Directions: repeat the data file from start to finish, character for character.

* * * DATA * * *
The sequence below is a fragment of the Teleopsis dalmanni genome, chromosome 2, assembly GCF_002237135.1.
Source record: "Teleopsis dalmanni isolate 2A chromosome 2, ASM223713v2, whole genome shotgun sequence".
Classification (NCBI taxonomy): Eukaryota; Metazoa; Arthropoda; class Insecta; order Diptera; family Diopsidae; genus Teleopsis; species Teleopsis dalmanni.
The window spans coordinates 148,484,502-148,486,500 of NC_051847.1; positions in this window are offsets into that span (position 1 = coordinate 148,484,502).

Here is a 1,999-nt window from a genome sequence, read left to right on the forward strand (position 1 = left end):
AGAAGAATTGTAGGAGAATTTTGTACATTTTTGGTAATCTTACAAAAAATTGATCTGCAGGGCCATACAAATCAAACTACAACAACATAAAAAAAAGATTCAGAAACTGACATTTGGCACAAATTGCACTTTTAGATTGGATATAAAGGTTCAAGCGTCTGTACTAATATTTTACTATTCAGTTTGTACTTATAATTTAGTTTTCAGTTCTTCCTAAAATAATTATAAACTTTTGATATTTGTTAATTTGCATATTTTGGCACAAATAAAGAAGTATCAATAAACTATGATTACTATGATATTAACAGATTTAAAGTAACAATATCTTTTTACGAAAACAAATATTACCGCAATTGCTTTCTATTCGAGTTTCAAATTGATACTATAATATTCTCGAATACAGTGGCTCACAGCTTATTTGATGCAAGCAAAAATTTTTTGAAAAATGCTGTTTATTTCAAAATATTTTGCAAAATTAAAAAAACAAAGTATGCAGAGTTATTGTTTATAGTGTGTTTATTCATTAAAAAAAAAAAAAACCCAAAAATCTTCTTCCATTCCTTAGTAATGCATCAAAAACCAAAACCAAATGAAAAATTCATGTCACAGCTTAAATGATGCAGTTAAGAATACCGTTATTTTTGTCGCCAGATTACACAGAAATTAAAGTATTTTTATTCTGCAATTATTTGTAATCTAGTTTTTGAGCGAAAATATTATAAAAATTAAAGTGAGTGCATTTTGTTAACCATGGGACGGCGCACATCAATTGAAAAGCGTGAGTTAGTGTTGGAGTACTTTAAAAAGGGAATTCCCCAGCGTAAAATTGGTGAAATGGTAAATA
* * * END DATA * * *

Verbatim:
The sequence below is a fragment of the Teleopsis dalmanni genome, chromosome 2, assembly GCF_002237135.1.
Source record: "Teleopsis dalmanni isolate 2A chromosome 2, ASM223713v2, whole genome shotgun sequence".
Classification (NCBI taxonomy): Eukaryota; Metazoa; Arthropoda; class Insecta; order Diptera; family Diopsidae; genus Teleopsis; species Teleopsis dalmanni.
The window spans coordinates 148,484,502-148,486,500 of NC_051847.1; positions in this window are offsets into that span (position 1 = coordinate 148,484,502).

Here is a 1,999-nt window from a genome sequence, read left to right on the forward strand (position 1 = left end):
AGAAGAATTGTAGGAGAATTTTGTACATTTTTGGTAATCTTACAAAAAATTGATCTGCAGGGCCATACAAATCAAACTACAACAACATAAAAAAAAGATTCAGAAACTGACATTTGGCACAAATTGCACTTTTAGATTGGATATAAAGGTTCAAGCGTCTGTACTAATATTTTACTATTCAGTTTGTACTTATAATTTAGTTTTCAGTTCTTCCTAAAATAATTATAAACTTTTGATATTTGTTAATTTGCATATTTTGGCACAAATAAAGAAGTATCAATAAACTATGATTACTATGATATTAACAGATTTAAAGTAACAATATCTTTTTACGAAAACAAATATTACCGCAATTGCTTTCTATTCGAGTTTCAAATTGATACTATAATATTCTCGAATACAGTGGCTCACAGCTTATTTGATGCAAGCAAAAATTTTTTGAAAAATGCTGTTTATTTCAAAATATTTTGCAAAATTAAAAAAACAAAGTATGCAGAGTTATTGTTTATAGTGTGTTTATTCATTAAAAAAAAAAAAAACCCAAAAATCTTCTTCCATTCCTTAGTAATGCATCAAAAACCAAAACCAAATGAAAAATTCATGTCACAGCTTAAATGATGCAGTTAAGAATACCGTTATTTTTGTCGCCAGATTACACAGAAATTAAAGTATTTTTATTCTGCAATTATTTGTAATCTAGTTTTTGAGCGAAAATATTATAAAAATTAAAGTGAGTGCATTTTGTTAACCATGGGACGGCGCACATCAATTGAAAAGCGTGAGTTAGTGTTGGAGTACTTTAAAAAGGGAATTCCCCAGCGTAAAATTGGTGAAATGGTAAATA